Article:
Fish and livelihoods poisoned by KZN chemical spill
Rights groups and fishermen say they are looking into legal action, but holding anyone to account is complicated
No sooner had the looting stopped than fisherman Bobby Pillay gathered up his rod and bait, desperate to venture out of hiding and get back to the SA seafront.
What he found was devastation.
The beach glistened with poisoned fish, hundreds of them lying inert on the wet sand, slick with chemicals.
“I have never seen a thing like this,” said 76-year-old Pillay from his home in Phoenix, a town north of central Durban that was badly hit by July's riots.
“This is devastating for us, on top of lockdown, this just adds fuel to the fire,” he said, holding up a local news clipping about the spill.
The cull came after looters — believed to have been spurred on by the arrest of former president Jacob Zuma — set fire to a warehouse owned by India's UPL Ltd.
It took more than a week to control the blaze and stem the slew of chemicals that ran off from the firefighting into nearby uMhlanga estuary.
UPL said it was “committed to making all efforts to eliminate [its chemicals] from the environment”, confirming the warehouse held a number of pesticides and fungicides that could cause skin, eye and respiratory irritation.
The company had no quick answers to more detailed questions posed by the Thomson Reuters Foundation.
While the true extent of the damage is not publicly known, hundreds of subsistence fishermen have seen the waters they have fished lifelong cordoned off, strangling incomes that were already crimped by repeated Covid-19 lockdowns.
Like Pillay, many of the fishermen are pensioners, surviving on a monthly government grant of about R1,900.
“This is a tragedy that should never have happened,” Desmond D'Sa, co-founder of the South Durban Community Environmental Alliance (SDCEA), an environmental justice organisation, told the Thomson Reuters Foundation.
The government had no immediate comment on the quality of the air and water post-fire, but a parliamentary presentation seen by the Thomson Reuters Foundation reveals that more than 3 tonnes of dead fish and crustaceans have already washed up.
It said 1,600 different substances were stored in the warehouse, and predicted the environment could take years to recover from the contamination.
A water test done by SDCEA soon after the spill revealed “a toxic soup” of hundreds of cancer-causing chemicals, said D'Sa.
As the public awaits greater detail about the risks, the fishermen, too, are in limbo.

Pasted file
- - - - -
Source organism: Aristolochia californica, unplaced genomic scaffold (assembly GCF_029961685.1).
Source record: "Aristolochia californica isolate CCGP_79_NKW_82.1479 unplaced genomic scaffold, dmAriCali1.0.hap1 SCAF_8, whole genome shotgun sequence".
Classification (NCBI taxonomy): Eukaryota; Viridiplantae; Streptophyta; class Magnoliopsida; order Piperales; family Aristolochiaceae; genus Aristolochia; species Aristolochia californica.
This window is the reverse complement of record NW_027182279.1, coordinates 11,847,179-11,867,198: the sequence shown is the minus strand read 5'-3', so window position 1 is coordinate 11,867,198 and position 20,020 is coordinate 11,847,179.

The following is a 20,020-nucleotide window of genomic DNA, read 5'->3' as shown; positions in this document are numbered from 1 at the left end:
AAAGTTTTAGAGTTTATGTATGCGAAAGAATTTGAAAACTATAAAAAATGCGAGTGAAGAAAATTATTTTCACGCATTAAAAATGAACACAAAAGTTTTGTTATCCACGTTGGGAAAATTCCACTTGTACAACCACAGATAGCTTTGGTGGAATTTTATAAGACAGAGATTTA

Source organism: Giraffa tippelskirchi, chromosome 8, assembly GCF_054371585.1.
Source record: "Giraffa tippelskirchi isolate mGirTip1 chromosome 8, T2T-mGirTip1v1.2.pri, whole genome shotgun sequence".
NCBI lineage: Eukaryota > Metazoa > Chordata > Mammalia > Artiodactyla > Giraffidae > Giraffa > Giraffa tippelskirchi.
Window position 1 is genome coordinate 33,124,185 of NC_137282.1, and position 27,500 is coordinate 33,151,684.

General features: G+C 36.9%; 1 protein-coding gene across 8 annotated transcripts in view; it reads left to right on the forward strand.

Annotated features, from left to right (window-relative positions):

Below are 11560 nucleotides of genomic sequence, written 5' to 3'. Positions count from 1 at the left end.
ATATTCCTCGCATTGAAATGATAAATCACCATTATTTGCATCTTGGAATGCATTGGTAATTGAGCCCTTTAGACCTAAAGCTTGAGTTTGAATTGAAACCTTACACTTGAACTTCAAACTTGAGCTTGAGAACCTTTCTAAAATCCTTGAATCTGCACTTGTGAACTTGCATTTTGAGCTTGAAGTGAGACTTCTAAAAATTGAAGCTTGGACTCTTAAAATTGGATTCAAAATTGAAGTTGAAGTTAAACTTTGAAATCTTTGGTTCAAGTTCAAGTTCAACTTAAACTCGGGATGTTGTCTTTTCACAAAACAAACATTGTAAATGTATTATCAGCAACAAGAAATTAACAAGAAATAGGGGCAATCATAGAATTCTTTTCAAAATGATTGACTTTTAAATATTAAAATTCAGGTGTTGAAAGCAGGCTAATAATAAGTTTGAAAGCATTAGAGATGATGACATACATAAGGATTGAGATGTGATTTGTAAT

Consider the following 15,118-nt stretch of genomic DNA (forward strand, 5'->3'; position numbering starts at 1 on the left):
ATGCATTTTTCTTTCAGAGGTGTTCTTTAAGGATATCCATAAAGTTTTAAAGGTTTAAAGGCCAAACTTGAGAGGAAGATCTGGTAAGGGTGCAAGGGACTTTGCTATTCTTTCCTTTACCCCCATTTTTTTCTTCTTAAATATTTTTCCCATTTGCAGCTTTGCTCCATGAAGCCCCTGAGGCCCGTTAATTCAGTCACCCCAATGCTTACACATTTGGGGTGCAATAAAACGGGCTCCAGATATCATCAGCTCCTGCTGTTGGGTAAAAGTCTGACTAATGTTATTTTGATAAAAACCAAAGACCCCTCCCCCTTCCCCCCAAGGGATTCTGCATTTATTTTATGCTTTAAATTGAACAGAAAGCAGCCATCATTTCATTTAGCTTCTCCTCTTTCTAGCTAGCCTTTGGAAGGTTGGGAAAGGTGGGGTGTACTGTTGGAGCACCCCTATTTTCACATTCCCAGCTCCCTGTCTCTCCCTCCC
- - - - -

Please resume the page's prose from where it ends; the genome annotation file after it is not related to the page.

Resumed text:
“Fishing is a sport for the wealthy, but a livelihood for us,” said Pillay. “It is an honest living, but now we have nothing to bring home to our families.”
The arrest of Zuma in early July, for refusing to appear at an inquiry into high-level corruption, sparked protests that quickly evolved into widespread looting.
Screams, sirens and gunshots had echoed outside Pillay's door for a week before the chemical spill cut off his income.
While some looters were filmed driving in fancy cars to raid malls, many more were poor and jobless, their desperation heightened by unemployment hitting a new high of 32.6%.
Nor were consumer goods the sole goal — some looters sought chaos, setting fire to farms and food storage units, along with the hazardous chemical warehouse.
More than 300 people died in about a week of riots that caused billions of rand worth of damage, authorities say.
“These riots will have a ripple effect,” said Riaz Khan, chairperson of the KZN Subsistence Fisherfolk Forum, a charity advocating for fishermen and women in the province.
Those now unable to fish in the polluted areas have moved to other piers to the south, where fishermen say hundreds of anglers crowd together by night.
Though some are nervous of contamination, others are hoping the ocean current will simply wash away any health risks.
“We are facing a curfew, crowding, looting, lockdown and now pollution, but what choice do we have?” asked 63-year-old Ernest Lortan, holding his rod on Snake Park pier jutting into the ocean from Durban's popular surfing spot North Beach.
FIRST FISH, NEXT SUGAR?
Emergency control measures such as blocking discharge points, pumping out contaminated water and using sandbags, were implemented by UPL, according to the parliamentary presentation.
But it also says sugar cane fields are likely to be contaminated, with toxicity results due in coming days.
Rights groups and fishermen said they are looking into legal action, though holding anyone to account is complicated.
The SA Special Risks Insurance Association (Sasria), a state-owned insurer that covers civil unrest, said it does not typically cover consequential — or indirect — loss or damage.
“Looters and company directors should be held accountable for the impact on people's health and wellbeing, but also on marine life,” said D'Sa.
Khan from the KZN Subsistence Fisherfolk Forum said proper disclosure of what chemicals were stored could have led to better firefighting, with foam deployed instead of water.
UPL said in a statement that the fire and containment systems were “in ordinary circumstances” adequate to contain fire and chemical spillage.
But fishermen, whose families have lived off the ocean for generations, feel shortchanged.
“We need answers, we want to know the results from the water sampling and we need compensation for lost incomes,” said Khan as waves crashed beneath the North Beach pier.
“We want our basic human rights just like everyone else.”
This article was first published by the Thomson Reuters Foundation.